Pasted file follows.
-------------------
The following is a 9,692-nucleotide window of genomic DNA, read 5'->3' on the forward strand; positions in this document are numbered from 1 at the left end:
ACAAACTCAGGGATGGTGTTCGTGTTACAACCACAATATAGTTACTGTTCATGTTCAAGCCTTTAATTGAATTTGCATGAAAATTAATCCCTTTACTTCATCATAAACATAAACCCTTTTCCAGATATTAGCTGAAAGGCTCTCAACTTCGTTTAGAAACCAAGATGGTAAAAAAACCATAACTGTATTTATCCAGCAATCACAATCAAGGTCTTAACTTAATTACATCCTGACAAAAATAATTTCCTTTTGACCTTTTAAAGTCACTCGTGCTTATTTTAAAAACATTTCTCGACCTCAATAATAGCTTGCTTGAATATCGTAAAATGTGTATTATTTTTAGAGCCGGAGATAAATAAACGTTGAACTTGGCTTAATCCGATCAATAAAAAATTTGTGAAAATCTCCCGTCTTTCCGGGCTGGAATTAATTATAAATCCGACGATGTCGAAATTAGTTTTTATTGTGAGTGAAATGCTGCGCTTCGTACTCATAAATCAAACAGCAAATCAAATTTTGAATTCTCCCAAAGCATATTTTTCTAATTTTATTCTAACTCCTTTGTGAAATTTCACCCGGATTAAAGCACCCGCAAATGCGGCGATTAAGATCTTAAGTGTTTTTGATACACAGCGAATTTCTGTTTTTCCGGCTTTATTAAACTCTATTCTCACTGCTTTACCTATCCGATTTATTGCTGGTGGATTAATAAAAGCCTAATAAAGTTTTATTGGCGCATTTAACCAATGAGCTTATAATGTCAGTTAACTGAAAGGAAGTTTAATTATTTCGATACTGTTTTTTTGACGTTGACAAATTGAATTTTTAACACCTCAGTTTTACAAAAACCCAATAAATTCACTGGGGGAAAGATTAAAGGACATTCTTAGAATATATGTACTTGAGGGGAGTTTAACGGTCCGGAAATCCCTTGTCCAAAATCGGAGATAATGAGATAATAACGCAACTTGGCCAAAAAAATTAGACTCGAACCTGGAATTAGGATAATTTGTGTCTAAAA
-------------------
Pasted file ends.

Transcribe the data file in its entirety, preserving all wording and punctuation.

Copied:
The following is a 9,692-nucleotide window of genomic DNA, read 5'->3' on the forward strand; positions in this document are numbered from 1 at the left end:
ACAAACTCAGGGATGGTGTTCGTGTTACAACCACAATATAGTTACTGTTCATGTTCAAGCCTTTAATTGAATTTGCATGAAAATTAATCCCTTTACTTCATCATAAACATAAACCCTTTTCCAGATATTAGCTGAAAGGCTCTCAACTTCGTTTAGAAACCAAGATGGTAAAAAAACCATAACTGTATTTATCCAGCAATCACAATCAAGGTCTTAACTTAATTACATCCTGACAAAAATAATTTCCTTTTGACCTTTTAAAGTCACTCGTGCTTATTTTAAAAACATTTCTCGACCTCAATAATAGCTTGCTTGAATATCGTAAAATGTGTATTATTTTTAGAGCCGGAGATAAATAAACGTTGAACTTGGCTTAATCCGATCAATAAAAAATTTGTGAAAATCTCCCGTCTTTCCGGGCTGGAATTAATTATAAATCCGACGATGTCGAAATTAGTTTTTATTGTGAGTGAAATGCTGCGCTTCGTACTCATAAATCAAACAGCAAATCAAATTTTGAATTCTCCCAAAGCATATTTTTCTAATTTTATTCTAACTCCTTTGTGAAATTTCACCCGGATTAAAGCACCCGCAAATGCGGCGATTAAGATCTTAAGTGTTTTTGATACACAGCGAATTTCTGTTTTTCCGGCTTTATTAAACTCTATTCTCACTGCTTTACCTATCCGATTTATTGCTGGTGGATTAATAAAAGCCTAATAAAGTTTTATTGGCGCATTTAACCAATGAGCTTATAATGTCAGTTAACTGAAAGGAAGTTTAATTATTTCGATACTGTTTTTTTGACGTTGACAAATTGAATTTTTAACACCTCAGTTTTACAAAAACCCAATAAATTCACTGGGGGAAAGATTAAAGGACATTCTTAGAATATATGTACTTGAGGGGAGTTTAACGGTCCGGAAATCCCTTGTCCAAAATCGGAGATAATGAGATAATAACGCAACTTGGCCAAAAAAATTAGACTCGAACCTGGAATTAGGATAATTTGTGTCTAAAA